Given the growing threat of ISIS recruitment, the Department of Homeland Security Science and Technology Directorate sponsored a field study to reveal the terrorist group’s actions in Minneapolis-St. Paul, Minn. Lead investigators Dr. Erroll Southers and Justin Hienz present the results from their fieldwork in a new study, “Foreign Fighters: Terrorist Recruitment and Countering Violent Extremism (CVE) Programs in Minneapolis-St. Paul.”
U.S. Attorney Andrew Luger recently announced the arrest of six individuals who conspired to travel to Syria to join the Islamic State. There is a persistent recruitment threat in the Somali community in Minnesota. Why is ISIS so effective in recruiting there?
He is the masked face of ISIS, his black-clad figure a harbinger of gruesome murder in a series of videos showing the execution of ISIS hostages. He goes by the alliterative, absurd moniker Jihadi John, but today, the world knows his real name: Mohammed Emwazi.
By Dr. Doron Pely
When President Obama made his speech about U.S. strategy to counter ISIS, he repeated one phrase that caught the attention of many: “Our objective is clear: We will degrade, and ultimately destroy, ISIL.” This is a bad strategy, primarily because it gives ISIS time to continue operating.
By Dr. Doron Pely
Foreign fighters leaving their home countries to join ISIS are foremost on the minds of those in charge of homeland security. How to deal with these departing and returning jihadists has been a source of intensive debate. Now, with growing numbers of ISIS deserters, there is an opportunity to “inoculate” Muslim communities against ISIS propaganda and indoctrination.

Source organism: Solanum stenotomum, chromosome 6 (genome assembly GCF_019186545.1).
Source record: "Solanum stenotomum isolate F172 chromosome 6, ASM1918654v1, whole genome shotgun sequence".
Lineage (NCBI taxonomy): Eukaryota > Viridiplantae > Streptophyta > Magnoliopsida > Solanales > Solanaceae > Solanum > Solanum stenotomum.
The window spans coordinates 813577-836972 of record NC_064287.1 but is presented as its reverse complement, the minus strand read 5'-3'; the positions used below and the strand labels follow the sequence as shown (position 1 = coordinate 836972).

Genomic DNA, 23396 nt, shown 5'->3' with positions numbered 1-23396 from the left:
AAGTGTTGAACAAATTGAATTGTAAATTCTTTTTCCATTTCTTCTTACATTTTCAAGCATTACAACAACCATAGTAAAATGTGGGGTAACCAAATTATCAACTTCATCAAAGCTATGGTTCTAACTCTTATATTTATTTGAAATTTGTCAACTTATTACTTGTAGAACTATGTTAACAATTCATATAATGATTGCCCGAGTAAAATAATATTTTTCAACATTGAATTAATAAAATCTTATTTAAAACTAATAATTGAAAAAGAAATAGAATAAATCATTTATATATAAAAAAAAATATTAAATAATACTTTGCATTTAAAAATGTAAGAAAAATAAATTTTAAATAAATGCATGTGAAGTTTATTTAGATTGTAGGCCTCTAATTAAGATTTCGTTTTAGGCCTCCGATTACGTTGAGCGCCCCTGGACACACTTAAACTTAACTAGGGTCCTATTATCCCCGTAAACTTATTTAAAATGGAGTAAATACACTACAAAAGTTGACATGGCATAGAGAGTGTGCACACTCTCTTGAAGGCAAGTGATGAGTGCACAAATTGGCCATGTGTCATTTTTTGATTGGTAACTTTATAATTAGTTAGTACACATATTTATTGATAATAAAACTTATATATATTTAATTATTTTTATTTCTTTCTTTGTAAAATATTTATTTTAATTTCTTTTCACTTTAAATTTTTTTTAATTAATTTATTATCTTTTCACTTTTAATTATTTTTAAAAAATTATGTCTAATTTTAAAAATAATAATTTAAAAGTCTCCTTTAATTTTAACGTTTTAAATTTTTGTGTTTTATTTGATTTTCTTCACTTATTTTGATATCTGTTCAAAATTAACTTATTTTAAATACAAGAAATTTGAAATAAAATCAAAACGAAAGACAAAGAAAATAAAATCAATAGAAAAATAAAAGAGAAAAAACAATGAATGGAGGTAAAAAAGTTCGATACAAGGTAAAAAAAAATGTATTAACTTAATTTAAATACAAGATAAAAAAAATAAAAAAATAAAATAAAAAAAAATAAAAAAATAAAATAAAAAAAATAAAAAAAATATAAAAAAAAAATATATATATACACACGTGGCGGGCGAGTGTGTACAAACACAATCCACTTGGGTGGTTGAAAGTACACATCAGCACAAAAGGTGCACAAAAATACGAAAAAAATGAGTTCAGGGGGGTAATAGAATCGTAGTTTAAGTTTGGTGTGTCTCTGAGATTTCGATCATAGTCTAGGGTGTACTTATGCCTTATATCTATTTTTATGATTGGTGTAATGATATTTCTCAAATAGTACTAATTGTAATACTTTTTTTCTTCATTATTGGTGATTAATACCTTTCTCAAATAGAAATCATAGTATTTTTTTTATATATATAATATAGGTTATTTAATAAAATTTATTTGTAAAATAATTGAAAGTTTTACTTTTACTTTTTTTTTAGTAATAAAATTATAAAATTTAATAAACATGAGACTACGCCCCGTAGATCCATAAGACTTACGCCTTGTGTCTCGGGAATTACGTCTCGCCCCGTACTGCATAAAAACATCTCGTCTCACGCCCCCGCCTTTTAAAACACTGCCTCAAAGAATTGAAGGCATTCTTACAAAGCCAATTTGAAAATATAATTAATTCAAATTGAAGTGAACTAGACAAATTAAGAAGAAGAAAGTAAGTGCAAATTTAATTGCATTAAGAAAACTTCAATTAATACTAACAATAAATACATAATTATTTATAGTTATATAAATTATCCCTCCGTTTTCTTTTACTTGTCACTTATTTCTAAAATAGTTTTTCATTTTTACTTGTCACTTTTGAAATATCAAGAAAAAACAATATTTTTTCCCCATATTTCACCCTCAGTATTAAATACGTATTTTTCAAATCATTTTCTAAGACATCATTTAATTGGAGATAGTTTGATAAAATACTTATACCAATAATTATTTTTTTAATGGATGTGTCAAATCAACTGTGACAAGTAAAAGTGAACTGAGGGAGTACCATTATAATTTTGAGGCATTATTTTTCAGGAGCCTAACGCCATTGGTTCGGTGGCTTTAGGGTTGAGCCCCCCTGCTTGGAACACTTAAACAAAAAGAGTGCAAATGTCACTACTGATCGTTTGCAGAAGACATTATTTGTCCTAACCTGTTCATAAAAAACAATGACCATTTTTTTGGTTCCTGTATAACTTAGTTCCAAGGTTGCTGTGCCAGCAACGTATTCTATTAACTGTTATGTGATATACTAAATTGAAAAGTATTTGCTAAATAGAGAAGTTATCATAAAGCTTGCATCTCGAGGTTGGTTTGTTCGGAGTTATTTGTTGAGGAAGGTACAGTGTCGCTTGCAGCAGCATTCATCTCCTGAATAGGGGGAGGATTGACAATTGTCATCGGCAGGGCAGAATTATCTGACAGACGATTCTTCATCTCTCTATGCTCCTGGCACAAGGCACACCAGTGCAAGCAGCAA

The fight against the so-called Islamic State (ISIS) is, in part, a war of ideas. ISIS pushes a radical ideology that claims to justify murder, rape and other atrocities. In the United States, we must counter this narrative. As a part of that effort, fellow Security Debrief contributor Erroll Southers and I have been working on a Countering Violent Extremism project in Minneapolis.
By Dr. Doron Pely
In the wake of the recent wave of Islamists-led terror attacks around the world, there is a palpable sense of despair amongst Western experts and citizens who are all asking: “Where do we go from here in our relations with Islam?” It seems that we are running out of options, and the only way forward is outright conflict, but before we cross that Sambation, here is an alternative proposal that may show some promise.
Al-Shabaab remains a major recruiter of U.S. citizens, particularly in Minnesota. One man, Mohamed Ahmed, is doing his part to counter the terrorist messages, offering an alternative view of what really happens when someone joins a jihadist group.
September 21 marks the one-year anniversary of the Nairobi Westgate Attack in Kenya. The brutal terrorist and hostage attempt carried out by al-Shabaab terrorists killed 65 people and included a standoff that lasted four days. Kenya has turned a corner in the global battle against terrorism, and there are lessons here for the United States.
There are no words to describe the horror of the video showing the execution of American journalist James Foley at the hands of ISIS. Today, radicalization is spreading, and religious, civic, and cultural leaders on every continent have a responsibility to step forward to address it. Sadly, those voices don’t seem to be as loud or as savvy as the video we all saw last week.